Combining beauty with the love for endangered wildlife is all in a day’s work for the radiant Miss Namibia Selma Kamanya, who was recently invited by VARTA Namibia to visit the Rare & Endangered Species Trust (REST) - a sanctuary just outside of Outjo.
Miss Namibia who will be representing Namibia at the Miss Universe pageant was accompanied by Clarise van der Vyver, who will also be representing Namibia at the Miss Continents pageant, with both girls acting as VATAR anti-poaching ambassadors. The lovely beauty queens, together with a stunning third model, Sylvi Oestlund, participated in an intimate photo shoot with the various wildlife inhabitants at TRUST, to raise awareness for unknown endangered species. All three enjoyed a tour throughout the REST sanctuary whilst getting up close and personal with a host of the resident endangered species, and it was said that Selma lost her heart when she met some of these stunning creatures, in particular Dexter the Meerkat.
Maria Diekmann (REST Founder and director), says although the lovely Miss Namibia did not have previous experience in handling many of the wild animals she encountered, she was so calm and gentle around them, with the animals responding really well to her and they struck up an instant friendship. During the visit Selma met Pangolin, Warthogs, Cape Griffins, Eagles, a Meerkat and an injured owl. It was said that she really loved the Owl and the Pangolin, which she held lovingly as she posed for the camera.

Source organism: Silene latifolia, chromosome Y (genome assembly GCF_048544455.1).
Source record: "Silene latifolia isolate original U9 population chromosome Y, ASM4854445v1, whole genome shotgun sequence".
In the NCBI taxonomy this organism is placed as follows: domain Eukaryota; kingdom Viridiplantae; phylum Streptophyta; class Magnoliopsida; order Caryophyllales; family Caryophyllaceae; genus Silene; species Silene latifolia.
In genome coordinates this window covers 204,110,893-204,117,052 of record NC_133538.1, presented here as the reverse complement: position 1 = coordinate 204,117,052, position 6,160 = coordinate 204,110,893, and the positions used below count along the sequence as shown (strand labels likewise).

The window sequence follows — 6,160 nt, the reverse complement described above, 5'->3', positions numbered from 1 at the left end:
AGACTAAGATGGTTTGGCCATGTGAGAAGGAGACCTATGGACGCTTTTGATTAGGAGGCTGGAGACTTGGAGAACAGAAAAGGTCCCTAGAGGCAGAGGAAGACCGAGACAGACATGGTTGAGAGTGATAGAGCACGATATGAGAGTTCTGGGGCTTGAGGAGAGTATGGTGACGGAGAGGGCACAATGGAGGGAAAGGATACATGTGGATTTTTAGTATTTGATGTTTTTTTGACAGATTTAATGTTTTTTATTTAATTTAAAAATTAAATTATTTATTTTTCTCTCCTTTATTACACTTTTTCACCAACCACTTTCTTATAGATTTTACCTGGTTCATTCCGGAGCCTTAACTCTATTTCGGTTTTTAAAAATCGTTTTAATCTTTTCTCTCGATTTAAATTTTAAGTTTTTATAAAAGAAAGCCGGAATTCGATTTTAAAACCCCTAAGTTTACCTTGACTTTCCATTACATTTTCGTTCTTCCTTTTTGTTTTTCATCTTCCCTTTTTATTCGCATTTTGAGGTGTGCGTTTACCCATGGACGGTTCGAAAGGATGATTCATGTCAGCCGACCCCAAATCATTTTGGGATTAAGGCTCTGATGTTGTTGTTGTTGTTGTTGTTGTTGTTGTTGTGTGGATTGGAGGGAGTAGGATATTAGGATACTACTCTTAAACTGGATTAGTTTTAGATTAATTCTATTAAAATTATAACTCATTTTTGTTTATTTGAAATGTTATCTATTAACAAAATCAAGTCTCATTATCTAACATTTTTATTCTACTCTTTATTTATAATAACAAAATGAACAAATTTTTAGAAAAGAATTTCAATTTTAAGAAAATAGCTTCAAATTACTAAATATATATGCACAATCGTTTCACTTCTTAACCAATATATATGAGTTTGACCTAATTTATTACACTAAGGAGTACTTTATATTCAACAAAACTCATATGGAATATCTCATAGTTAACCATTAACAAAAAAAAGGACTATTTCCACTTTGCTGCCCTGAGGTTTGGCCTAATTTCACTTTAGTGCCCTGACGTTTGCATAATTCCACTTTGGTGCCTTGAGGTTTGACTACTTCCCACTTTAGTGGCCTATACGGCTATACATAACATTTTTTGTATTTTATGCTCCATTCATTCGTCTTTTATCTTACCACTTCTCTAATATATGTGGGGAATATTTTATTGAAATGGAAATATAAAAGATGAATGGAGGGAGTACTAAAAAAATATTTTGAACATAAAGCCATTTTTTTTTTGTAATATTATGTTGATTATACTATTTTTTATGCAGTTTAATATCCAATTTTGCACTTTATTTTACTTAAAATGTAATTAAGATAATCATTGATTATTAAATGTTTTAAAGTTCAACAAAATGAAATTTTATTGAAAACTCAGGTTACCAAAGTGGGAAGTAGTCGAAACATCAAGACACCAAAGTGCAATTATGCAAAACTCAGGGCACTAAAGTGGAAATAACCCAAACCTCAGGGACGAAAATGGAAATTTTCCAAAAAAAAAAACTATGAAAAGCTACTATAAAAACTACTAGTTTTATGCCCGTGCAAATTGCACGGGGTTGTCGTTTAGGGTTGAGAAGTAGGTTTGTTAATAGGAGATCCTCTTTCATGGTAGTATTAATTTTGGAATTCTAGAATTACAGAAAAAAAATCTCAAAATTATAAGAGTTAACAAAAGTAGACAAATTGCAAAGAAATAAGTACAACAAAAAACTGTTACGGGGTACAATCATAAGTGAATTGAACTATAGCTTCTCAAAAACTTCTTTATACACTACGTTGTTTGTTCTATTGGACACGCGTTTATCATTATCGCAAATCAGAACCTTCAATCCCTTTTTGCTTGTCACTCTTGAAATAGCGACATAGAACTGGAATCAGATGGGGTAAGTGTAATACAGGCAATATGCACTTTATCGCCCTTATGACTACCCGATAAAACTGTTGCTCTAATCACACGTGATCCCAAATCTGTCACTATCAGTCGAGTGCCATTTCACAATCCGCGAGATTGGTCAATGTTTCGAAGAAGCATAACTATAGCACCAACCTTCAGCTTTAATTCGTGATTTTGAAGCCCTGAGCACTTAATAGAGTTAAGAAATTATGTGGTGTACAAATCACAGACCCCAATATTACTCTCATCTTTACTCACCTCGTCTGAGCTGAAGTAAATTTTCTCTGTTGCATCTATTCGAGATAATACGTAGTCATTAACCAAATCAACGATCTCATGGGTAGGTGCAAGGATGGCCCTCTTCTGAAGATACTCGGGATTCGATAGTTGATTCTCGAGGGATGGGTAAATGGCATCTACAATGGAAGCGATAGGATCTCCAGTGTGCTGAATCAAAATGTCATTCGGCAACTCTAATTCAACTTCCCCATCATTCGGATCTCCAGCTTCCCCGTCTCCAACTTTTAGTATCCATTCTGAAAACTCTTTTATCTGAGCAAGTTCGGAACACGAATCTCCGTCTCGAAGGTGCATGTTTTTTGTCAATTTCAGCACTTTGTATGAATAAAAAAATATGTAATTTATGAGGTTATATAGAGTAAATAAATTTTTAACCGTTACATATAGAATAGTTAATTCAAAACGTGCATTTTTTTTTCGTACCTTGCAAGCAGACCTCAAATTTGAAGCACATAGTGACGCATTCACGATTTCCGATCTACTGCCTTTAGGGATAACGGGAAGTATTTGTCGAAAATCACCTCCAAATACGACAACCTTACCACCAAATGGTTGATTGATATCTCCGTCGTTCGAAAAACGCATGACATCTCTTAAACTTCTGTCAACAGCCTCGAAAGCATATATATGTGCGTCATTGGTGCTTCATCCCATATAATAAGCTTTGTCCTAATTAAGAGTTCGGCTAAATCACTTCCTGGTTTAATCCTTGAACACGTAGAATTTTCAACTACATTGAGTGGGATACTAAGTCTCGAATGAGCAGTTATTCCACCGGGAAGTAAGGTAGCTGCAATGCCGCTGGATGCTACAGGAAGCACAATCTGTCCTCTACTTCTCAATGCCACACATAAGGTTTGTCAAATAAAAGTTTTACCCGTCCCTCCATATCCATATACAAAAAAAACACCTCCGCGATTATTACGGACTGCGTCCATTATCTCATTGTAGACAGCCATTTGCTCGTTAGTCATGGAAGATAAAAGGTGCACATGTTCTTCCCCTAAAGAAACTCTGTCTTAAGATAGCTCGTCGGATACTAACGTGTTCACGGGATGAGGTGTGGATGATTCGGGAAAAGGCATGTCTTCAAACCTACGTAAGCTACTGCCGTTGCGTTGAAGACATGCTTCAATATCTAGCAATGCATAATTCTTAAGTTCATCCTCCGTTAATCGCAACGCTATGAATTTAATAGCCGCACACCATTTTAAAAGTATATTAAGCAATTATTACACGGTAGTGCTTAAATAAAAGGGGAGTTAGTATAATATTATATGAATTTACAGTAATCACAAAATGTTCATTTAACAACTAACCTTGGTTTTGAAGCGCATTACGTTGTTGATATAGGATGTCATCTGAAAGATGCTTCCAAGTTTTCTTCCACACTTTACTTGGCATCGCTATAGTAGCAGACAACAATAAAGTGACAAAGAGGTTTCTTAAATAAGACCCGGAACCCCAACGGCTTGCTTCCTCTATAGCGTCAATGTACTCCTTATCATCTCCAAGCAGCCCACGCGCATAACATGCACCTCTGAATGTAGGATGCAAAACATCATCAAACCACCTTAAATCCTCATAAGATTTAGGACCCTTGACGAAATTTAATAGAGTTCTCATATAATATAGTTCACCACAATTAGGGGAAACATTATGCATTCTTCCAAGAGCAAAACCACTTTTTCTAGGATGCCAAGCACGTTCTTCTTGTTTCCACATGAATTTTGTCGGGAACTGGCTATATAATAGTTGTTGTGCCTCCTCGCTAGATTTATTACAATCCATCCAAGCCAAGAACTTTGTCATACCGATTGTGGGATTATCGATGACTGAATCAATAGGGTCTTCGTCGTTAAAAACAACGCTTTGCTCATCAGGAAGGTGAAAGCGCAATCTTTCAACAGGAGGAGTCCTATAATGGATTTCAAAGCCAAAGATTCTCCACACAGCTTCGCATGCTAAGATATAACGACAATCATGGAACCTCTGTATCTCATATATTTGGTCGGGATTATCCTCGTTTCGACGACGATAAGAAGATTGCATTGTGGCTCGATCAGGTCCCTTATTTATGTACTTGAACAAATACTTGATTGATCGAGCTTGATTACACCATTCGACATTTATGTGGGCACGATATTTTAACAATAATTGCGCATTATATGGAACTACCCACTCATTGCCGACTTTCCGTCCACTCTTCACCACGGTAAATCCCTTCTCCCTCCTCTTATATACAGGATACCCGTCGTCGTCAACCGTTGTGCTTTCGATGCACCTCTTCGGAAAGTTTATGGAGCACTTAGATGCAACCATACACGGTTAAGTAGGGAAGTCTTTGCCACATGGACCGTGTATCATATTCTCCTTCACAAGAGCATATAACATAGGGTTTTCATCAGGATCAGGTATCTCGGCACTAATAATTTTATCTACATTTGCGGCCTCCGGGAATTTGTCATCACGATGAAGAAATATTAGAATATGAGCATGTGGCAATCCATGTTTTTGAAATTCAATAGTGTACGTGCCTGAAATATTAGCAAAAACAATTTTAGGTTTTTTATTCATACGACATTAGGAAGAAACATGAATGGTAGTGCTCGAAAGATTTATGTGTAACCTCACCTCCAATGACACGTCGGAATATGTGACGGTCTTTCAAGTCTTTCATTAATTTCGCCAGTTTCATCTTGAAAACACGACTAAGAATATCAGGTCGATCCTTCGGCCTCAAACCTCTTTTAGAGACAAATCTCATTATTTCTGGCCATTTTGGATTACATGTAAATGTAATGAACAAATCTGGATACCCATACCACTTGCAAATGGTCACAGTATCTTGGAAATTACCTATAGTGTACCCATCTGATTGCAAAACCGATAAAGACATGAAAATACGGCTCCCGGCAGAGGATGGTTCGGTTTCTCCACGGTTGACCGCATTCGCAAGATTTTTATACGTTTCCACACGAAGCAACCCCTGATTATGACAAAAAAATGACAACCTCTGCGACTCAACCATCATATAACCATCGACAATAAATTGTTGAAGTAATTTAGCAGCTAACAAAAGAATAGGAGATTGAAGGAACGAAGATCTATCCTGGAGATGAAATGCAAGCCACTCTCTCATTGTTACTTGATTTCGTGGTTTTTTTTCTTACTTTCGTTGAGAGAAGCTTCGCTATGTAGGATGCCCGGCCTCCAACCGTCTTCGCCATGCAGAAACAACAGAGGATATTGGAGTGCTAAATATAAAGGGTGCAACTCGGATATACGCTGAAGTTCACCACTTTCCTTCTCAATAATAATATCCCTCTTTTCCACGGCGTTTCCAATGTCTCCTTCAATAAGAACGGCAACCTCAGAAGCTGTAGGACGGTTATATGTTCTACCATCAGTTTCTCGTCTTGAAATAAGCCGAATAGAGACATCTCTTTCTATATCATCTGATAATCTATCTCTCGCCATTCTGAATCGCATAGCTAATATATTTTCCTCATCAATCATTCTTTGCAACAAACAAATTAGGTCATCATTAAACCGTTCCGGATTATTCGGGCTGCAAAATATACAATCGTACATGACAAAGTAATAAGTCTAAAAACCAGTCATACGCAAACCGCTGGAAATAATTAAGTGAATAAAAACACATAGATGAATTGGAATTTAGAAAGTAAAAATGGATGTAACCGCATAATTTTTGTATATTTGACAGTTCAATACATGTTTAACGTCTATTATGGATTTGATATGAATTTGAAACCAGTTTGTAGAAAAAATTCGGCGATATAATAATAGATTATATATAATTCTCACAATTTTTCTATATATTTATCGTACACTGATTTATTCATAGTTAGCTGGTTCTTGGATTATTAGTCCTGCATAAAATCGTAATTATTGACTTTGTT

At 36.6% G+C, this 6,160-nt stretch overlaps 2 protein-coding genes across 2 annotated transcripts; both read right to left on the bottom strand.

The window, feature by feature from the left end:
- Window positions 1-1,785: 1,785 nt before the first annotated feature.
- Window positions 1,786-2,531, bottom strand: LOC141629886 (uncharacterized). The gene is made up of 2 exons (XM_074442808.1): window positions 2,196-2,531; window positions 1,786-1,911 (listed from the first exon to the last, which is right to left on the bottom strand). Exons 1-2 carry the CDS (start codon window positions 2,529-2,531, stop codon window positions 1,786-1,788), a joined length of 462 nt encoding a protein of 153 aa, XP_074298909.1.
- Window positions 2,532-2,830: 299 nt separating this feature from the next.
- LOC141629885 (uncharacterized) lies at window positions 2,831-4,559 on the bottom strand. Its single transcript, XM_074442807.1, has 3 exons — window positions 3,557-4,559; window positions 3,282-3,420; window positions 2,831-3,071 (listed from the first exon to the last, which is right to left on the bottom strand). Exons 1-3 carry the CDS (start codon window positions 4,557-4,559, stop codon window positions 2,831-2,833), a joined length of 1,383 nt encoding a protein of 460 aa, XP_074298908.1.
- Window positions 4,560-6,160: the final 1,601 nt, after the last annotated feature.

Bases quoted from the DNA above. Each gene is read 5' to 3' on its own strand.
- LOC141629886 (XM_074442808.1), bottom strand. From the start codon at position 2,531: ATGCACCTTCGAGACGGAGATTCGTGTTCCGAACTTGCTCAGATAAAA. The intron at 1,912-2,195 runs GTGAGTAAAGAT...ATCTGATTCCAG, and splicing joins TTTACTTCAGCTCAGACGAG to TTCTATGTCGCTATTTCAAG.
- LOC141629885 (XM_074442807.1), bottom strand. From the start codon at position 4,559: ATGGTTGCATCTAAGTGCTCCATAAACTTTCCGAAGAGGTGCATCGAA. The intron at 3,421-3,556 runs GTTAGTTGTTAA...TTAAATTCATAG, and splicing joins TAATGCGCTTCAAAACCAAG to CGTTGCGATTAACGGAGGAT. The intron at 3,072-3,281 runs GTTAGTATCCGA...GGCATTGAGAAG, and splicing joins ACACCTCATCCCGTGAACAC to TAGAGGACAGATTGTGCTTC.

REST is a non-profit organisation that has been going since 2000, and moved onto a new piece of located east of Outjo. It opens its doors to day trippers, tourist groups, school children and all other visitors who are taken on morning or afternoon tours. Miss Namibia enjoyed a full tour of the sanctuary, and even though there is a camping site and two bungalows with more to come, Selma and her entourage were booked into a hotel. Diekmann explains that their aim to set up basic accommodation for visitors to overnight, are especially for people wanting to share the environment with their nocturnal animals.
REST currently houses 11 non releasable animals such as big birds with broken wings, as well as a dozen orphaned ‘babies’ such as jackals and Kudu, which she prepares for release back into the wild. At least 80% of the animals need rehabilitating, in fact the day the New Era spoke to Diekman, she had just received a set of abandoned Jackal cubs with which she was busy settling in.
“It was such a pleasure meeting these three beautiful girls, who can represent Namibia and its endangered wildlife so well, by spreading the message of wildlife protection,” says Selma.
New Era Reporter
2018-11-16 10:10:13 3 months ago